An undercover investigation by RealTrueNews has uncovered something that's shocking even though you knew it was coming: A lot of those 'black people' you know? They're actually white. RTN has uncovered a subculture of 100's, perhaps 1000's or more of people who were raised Caucasian but now choose to live life as black people because of the advantages modern Political Correctness provides.
Our investigators found an entire society of these people, meeting on line with private message boards and chat-rooms, exchanging tips on changing their names, hair-care for adopted styles and wigs, and how to pass for a minority race when they had a majority upbringing.
Although most were secretive about it, we managed to speak with three members of this society that may include hundreds or thousands of Americans. These are excerpts from the in-person interviews.
Brad Watson, 29, from Westchester New York.
Brad Watson, Before and After
RealTrueNews: "Brett, could you explain why you would go through this? Isn't it . . . time consuming? Difficult?"
Brad Watson: "It takes a while to make the transition. I had to get some lip treatments. Things like that--but once you do it, it's not so bad. It beats being unemployed."
RTN: "What do you mean?"
BW: "Well, I was having a terrible time finding a job. There were no openings. I have a Bachelors of Arts from a good university--but . . . nothing. I kept getting turned away."
RTN: "And once you were black?"
BW: "Well, the first place I went in, they told me they had no positions. I told them I'd file a discrimination suit. I got hired that day."
RTN: "Doing what?"
BW: "Oh--not much. They just want to keep me happy. I have co-workers who do all the real work."
RTN: "White co-workers?"
Featured above was Hannah Kimford. She is a 21 year old Caucasian graduate student at a major Northeastern university in their Humanities department.
RealTrueNews: "What made you decide to start doing this?"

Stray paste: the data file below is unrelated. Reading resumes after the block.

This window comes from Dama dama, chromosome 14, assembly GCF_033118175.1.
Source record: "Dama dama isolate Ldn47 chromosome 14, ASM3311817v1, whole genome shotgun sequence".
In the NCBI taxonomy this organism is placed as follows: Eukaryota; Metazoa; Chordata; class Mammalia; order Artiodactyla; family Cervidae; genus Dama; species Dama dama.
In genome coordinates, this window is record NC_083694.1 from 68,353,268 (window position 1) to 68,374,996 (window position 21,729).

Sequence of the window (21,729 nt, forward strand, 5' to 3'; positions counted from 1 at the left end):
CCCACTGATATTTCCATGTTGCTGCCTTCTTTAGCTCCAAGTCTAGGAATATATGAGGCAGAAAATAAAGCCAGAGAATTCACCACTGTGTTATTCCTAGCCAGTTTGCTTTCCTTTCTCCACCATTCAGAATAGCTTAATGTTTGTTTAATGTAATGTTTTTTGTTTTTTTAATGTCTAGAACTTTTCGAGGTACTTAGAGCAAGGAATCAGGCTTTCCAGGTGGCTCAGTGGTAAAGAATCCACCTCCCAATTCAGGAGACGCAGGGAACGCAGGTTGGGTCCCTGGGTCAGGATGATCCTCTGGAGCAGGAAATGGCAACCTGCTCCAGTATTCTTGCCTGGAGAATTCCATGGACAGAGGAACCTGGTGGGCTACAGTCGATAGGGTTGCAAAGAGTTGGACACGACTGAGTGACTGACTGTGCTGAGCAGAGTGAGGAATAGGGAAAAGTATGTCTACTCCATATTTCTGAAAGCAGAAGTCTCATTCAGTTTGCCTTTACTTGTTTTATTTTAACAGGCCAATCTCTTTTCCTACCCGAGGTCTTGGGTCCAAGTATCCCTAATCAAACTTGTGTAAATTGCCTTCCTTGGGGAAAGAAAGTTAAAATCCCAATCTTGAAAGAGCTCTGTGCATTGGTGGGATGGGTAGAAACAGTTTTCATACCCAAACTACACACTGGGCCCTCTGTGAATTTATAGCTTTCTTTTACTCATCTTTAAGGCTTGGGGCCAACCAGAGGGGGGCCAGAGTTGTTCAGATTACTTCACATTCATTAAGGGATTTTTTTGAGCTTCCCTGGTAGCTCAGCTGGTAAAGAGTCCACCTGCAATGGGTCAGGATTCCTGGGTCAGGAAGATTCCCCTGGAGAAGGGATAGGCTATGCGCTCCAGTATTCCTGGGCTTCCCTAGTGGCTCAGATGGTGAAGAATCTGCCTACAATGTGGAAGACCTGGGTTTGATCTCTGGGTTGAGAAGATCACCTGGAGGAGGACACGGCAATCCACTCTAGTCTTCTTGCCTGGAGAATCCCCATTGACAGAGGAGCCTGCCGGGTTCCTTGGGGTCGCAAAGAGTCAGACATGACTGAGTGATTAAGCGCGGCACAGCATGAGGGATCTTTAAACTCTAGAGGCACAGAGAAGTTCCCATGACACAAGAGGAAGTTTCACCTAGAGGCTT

Hannah Kimford: "Well, at my old school, I tried to get involved in the social activism that everyone is into these days and it was so hard. I kept getting told to shut up and 'check my privilege' every time I opened my mouth. I mean, I did check it--I grew up poor. Our family only had two cars and a very small pool in the back. I'm the first in my family to go to an Ivy League. I've struggled as much or more than anyone. Everyone was just so much better than me--just because of my skin!
Then, I saw Rachel [ Dolezal ] on TV and I thought 'I could totally do that.' Now, when I speak up, everyone listens. If they don't I can just report 'em."
RTN: "Report them to who? For what?"
HK: "The Campus Sensitivity Board. If they're a student--or even a professor--doesn't matter. One report from me and they're in big trouble. They all know it too."
RTN: "That doesn't seem fair--"
HK: "You should check your damn privilege before you open your trap again!"
Finally (not pictured), we spoke with a man who gave his name as 'Connor.' He refused to give his age, but said he was a young man living in the south. He told us he worked odd jobs but often had 'run-ins' with the law.
RealTrueNews: "We'd heard that being black would be a big problem when encountering the police."
Connor: "Used to be. Yeah. Well, I don't know that's what they said."
RTN: "But now?"
C: "Now, after The Furgeson, if you're in a district with BC's [ Body Cameras ] you just pop down the hoodie and let 'em see your face."
RTN: "Your face?"
C: "Right--well, your color, you know. They just back the fuck off. Usually just let you go right there. They know if they breathe on you, you can have 300 angry rioters out in front of the Mayor's house before sundown with one tweet. They all know it--so they don't get involved. I've just walked away carrying somebody's TV. Right in front of the cops."
RTN: "By rioters, you mean--"
C: "BlackLives. Yeah."
RTN: "Do they--do the protesters know that you're--"
C: "Oh, yeah--some. I guess. About half them are perpetrating too. And the rest are white. Liberal girls and . . . boys [snickers ]. Just look at the crow pix. I mean, it's obvious."
We spoke with Baz Dreisinger, an associate professor at John Jay College of Criminal Justice, who is an expert in white people passing for black. He told us that while it used to be rare, as the pendulum of civil rights has shifted from a racist culture, to neutral in the 1960's, to favoring minorities with the Civil Rights Act and others, we are seeing a natural demographic progression.
He told us that with high-profile "passers" like Rachel Dolezal and Shaun King, the bar for being "racially black" has been reduced to be "culturally black." This, he told us, has promoted a shift in 'self-identification' for white Americans who want to get ahead.
"We'll be seeing more and more of it," he predicted. "Especially if Hillary is elected in November."